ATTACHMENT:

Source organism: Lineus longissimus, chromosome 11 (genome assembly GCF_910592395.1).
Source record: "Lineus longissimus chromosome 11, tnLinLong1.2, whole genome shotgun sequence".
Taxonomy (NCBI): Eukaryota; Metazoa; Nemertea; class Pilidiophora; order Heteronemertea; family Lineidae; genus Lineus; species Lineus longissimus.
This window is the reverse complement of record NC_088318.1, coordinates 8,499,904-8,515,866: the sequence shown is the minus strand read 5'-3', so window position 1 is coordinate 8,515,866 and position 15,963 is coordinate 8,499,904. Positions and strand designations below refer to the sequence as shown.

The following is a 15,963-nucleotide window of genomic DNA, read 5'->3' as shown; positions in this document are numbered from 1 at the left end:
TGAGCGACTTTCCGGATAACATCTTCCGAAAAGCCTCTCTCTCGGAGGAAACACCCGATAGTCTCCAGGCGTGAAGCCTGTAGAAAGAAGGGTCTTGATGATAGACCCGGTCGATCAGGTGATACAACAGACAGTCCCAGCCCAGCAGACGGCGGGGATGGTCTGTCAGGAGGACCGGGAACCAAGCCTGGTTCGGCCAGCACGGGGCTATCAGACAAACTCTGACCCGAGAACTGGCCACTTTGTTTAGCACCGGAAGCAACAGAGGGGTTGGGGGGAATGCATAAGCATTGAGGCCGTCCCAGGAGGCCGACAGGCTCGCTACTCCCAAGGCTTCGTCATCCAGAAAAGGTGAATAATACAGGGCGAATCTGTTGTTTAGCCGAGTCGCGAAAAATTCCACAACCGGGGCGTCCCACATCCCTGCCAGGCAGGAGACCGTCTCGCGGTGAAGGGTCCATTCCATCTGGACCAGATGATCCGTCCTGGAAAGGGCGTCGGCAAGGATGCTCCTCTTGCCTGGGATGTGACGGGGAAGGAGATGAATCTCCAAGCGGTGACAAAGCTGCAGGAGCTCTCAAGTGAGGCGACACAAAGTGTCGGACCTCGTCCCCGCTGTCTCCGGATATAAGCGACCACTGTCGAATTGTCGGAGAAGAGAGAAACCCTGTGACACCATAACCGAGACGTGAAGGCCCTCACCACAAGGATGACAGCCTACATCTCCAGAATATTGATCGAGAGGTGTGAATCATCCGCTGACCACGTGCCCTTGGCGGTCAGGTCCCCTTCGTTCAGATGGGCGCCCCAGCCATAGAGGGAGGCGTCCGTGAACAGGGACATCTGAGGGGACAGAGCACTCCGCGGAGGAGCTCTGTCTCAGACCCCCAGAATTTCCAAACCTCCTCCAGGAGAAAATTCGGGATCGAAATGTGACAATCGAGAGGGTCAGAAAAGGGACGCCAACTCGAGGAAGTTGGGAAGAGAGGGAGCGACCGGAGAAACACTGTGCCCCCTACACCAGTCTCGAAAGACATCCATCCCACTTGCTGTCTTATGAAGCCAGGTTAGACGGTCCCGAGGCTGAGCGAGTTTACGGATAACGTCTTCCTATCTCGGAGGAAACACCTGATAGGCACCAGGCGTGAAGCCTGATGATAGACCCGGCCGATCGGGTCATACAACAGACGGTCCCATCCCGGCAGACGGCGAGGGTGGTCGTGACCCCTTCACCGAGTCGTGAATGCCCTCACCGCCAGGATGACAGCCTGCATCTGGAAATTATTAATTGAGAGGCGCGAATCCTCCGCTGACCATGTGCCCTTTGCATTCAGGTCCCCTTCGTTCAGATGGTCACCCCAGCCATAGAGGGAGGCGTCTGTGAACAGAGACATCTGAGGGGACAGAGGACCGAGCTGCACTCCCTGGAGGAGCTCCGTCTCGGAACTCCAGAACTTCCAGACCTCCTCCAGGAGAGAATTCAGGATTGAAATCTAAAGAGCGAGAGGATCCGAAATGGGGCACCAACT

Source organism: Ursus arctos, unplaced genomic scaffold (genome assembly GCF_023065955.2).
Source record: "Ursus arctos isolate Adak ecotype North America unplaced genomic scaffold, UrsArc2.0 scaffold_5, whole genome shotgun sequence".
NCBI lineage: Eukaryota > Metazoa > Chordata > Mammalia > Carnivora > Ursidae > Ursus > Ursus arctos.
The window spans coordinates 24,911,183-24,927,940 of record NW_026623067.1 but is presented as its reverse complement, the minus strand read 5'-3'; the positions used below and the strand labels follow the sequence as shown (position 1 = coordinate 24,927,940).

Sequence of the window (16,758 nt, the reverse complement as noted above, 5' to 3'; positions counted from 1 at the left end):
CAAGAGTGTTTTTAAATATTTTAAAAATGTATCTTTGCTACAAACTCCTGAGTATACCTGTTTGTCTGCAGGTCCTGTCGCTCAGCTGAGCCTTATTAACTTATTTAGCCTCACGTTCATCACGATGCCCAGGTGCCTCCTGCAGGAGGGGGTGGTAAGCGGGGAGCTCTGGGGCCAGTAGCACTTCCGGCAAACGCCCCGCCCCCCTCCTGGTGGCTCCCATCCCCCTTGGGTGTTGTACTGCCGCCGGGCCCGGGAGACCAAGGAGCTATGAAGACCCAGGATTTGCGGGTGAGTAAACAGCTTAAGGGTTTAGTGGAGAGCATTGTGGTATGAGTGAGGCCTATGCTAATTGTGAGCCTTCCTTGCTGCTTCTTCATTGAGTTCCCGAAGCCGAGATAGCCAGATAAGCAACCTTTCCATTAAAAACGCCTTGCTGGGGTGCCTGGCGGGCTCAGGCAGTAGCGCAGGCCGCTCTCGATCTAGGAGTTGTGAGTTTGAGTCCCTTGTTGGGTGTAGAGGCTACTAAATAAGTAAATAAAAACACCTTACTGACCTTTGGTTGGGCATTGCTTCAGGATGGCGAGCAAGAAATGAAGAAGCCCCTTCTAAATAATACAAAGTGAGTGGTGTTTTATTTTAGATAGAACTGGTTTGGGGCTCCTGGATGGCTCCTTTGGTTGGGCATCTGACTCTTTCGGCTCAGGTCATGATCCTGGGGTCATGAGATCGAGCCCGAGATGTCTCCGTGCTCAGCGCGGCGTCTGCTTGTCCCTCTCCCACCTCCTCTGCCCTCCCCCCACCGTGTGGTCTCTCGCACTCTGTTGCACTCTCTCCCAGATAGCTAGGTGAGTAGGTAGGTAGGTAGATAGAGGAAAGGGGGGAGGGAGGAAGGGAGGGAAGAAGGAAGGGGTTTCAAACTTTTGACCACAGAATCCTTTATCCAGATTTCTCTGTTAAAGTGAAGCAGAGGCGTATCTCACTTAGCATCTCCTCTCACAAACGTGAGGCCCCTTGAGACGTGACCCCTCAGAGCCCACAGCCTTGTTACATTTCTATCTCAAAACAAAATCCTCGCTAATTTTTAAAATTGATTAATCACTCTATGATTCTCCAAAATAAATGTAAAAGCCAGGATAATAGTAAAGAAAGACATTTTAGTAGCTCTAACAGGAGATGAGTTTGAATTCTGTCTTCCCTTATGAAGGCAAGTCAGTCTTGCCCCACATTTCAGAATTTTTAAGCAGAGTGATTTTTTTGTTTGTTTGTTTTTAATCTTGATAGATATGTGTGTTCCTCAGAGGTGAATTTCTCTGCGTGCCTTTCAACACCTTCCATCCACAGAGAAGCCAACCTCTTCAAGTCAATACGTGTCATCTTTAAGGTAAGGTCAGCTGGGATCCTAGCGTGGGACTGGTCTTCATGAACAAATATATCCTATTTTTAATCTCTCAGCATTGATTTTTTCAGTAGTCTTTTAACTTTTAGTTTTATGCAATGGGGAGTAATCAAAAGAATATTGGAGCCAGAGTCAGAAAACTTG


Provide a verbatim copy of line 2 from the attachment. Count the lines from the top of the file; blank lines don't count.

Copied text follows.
Source record: "Lineus longissimus chromosome 11, tnLinLong1.2, whole genome shotgun sequence".